In assessing viability, the value of any project has two components – capex and opex. An operating expense or opex is an ongoing cost for running a project, a capital expenditure (capex), is the cost of developing the project.
CAPEX can be compared with similar project to determine if it provides value for money. For comparison, the Paradise Dam across the Burnett River with a 300,000-megalitre or 300GigaL capacity cost $240 million to build. A cost of $1000 per GL of water storage which is typical of large scale water storages.
The large Bradfield Scheme proposed by Leon Ashby would store 60,000 GigaL and is estimated to cost $52 billion including upgrades of existing dams, new dams, pipelines, tunnels and aqueducts. This $820 per GL of storage capacity – comparable to similar large storages.
The scheme put forward by Sir Leo Hielscher for an enhanced Hell’s Gate Dam with 120m headwall, augmented by tapping waters from the Tully, South Johnstone and Herbert rivers and a tunnel to the west is $15 billion. Hell’s Gate Dam alone could hold 40,000GL for a capex of $375 per GL. While this capex is considerably lower than Ashby’s scheme, the Ashby scheme includes infrastructure to Richmond and down into Muttaburra and many storages en route such as Lake Buchanan.
Thus other measures such as potential area under irrigation, and value of production also need to be compared. For the opex or operating expenditure, the most most vital being the annual offtake of water, and its cost to irrigators.
For comparison the MDB produces $22 billion of produce each year from around 10,000 GL of irrigation water. Leon estimates the annual potential is for a total of 21,000 GL of irrigation to be possible from the Eastern and Western Systems (8,000 GL each) and another 5,000 GL from the Burdekin Dam. Once developed, these three systems could increase National GDP by another 20 – 40 Billion dollars per year.
I don’t yet have the estimates for the Sir Leo Hielscher plan.
Leon estimates the cost of water for the Burdekin Dam enhancement with some delivery charges & pump costs of $12 per megalitre, the cost would be around $39.50 per ML. This compares to $50 per megalitre for water in the MDB system.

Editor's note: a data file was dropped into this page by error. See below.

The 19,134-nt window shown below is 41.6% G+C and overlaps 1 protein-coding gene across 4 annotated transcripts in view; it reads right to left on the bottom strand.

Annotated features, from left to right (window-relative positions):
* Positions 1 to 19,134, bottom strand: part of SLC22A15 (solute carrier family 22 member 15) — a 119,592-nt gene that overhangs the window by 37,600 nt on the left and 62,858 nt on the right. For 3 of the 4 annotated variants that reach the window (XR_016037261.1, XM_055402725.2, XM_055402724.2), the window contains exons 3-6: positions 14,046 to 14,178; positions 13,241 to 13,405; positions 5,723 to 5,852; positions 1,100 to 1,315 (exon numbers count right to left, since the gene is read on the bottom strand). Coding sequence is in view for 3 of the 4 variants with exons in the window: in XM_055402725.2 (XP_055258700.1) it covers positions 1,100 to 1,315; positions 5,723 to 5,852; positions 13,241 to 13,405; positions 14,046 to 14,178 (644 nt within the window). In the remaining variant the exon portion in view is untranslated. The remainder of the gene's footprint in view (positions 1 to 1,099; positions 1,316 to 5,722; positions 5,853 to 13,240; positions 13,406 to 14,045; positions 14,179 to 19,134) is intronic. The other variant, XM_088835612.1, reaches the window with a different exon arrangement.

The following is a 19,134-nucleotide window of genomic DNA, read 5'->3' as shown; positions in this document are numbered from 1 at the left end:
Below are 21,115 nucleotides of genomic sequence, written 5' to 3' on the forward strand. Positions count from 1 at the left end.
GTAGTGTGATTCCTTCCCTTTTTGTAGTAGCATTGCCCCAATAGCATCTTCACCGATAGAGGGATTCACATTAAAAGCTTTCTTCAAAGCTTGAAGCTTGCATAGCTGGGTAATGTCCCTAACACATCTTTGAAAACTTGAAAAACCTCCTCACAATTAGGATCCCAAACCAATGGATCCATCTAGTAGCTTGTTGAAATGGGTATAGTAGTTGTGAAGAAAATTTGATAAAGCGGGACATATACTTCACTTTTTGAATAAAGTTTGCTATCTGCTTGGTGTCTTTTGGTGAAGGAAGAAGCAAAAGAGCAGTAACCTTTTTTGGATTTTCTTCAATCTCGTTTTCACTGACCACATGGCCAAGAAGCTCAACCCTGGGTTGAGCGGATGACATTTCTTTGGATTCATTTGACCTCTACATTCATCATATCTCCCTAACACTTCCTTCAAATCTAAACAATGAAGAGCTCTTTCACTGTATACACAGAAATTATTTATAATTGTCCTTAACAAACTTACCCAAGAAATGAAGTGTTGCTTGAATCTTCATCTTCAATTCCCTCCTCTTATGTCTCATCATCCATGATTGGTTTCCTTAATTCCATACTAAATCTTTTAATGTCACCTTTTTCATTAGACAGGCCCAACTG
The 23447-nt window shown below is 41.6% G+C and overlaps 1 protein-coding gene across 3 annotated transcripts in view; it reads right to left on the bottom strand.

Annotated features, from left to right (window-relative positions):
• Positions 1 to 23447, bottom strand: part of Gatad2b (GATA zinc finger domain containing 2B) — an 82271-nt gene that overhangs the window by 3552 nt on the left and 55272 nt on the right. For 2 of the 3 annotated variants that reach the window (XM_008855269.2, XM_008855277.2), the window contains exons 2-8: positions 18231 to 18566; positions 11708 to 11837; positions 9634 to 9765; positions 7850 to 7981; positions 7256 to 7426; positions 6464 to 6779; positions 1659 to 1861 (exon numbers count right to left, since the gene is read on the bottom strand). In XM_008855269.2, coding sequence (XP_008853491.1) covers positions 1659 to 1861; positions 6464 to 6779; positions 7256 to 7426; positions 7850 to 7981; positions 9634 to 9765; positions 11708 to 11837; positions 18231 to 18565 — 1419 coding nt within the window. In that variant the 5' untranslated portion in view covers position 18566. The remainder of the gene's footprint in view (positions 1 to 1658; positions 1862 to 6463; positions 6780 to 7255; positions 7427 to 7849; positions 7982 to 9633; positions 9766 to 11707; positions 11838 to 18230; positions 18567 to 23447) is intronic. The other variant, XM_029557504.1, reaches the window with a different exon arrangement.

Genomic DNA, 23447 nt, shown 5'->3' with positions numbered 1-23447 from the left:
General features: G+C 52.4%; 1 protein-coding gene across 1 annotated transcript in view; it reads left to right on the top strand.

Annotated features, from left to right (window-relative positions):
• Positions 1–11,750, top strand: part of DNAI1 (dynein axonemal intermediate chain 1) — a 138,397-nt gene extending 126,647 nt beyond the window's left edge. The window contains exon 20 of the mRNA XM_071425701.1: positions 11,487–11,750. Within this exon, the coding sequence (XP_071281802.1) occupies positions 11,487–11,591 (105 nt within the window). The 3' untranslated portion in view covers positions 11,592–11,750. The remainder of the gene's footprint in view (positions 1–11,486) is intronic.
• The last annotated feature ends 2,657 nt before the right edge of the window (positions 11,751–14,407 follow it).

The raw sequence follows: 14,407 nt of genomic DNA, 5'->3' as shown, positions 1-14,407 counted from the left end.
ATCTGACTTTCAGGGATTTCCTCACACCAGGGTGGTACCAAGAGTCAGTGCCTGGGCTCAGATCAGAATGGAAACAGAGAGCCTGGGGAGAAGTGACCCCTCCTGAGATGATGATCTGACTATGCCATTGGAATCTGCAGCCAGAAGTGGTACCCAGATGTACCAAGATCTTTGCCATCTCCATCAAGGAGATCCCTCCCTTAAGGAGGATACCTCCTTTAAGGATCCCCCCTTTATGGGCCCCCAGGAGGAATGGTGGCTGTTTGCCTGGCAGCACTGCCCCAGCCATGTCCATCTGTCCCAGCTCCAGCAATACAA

I expect the cost of water for the entirely gravity fed portions of the scheme would be considerably less – of the order of $10 per ML. The delivery of 20,000 GL at a cost of $200 million to produce (conservatively) $20 billion of produce.
Add in the cost of financing the capital works as 5% of $50 billion or $2,600 million per annum we are looking at around $3 billion in annual costs. If interest costs were borne entirely by the irrigator, the finance costs would boost water costs to $130 per ML. At a rate to support rapid development of end uses – the farmers would pay say $25 per ML – the annual return on the infrastructure expenditure would be $500 million or 0.5 billion. However, the figures for this project are similar to other large scale water infrastructure project. Clearly, suitable financing arrangements are crucial to their success.
Various plans have been put forward, such as development bonds, development banks, superannuation funds and so on, and clearly a lot of work would need to be done in this area in order for the project to be self-financing.
These rough figures of $3 billion annual expenditure for $20 billion are at peak development which may take 20 years. Increasing the costs of finance to 10% to cover the dip would be $5 billion which gives an opex over capex of 10. From a public project point of view, these figures need to be compared with alternatives such as road, rail and port construction.
It’s hard to imagine an alternative infrastructure with a more favourable opex/capex at the present time.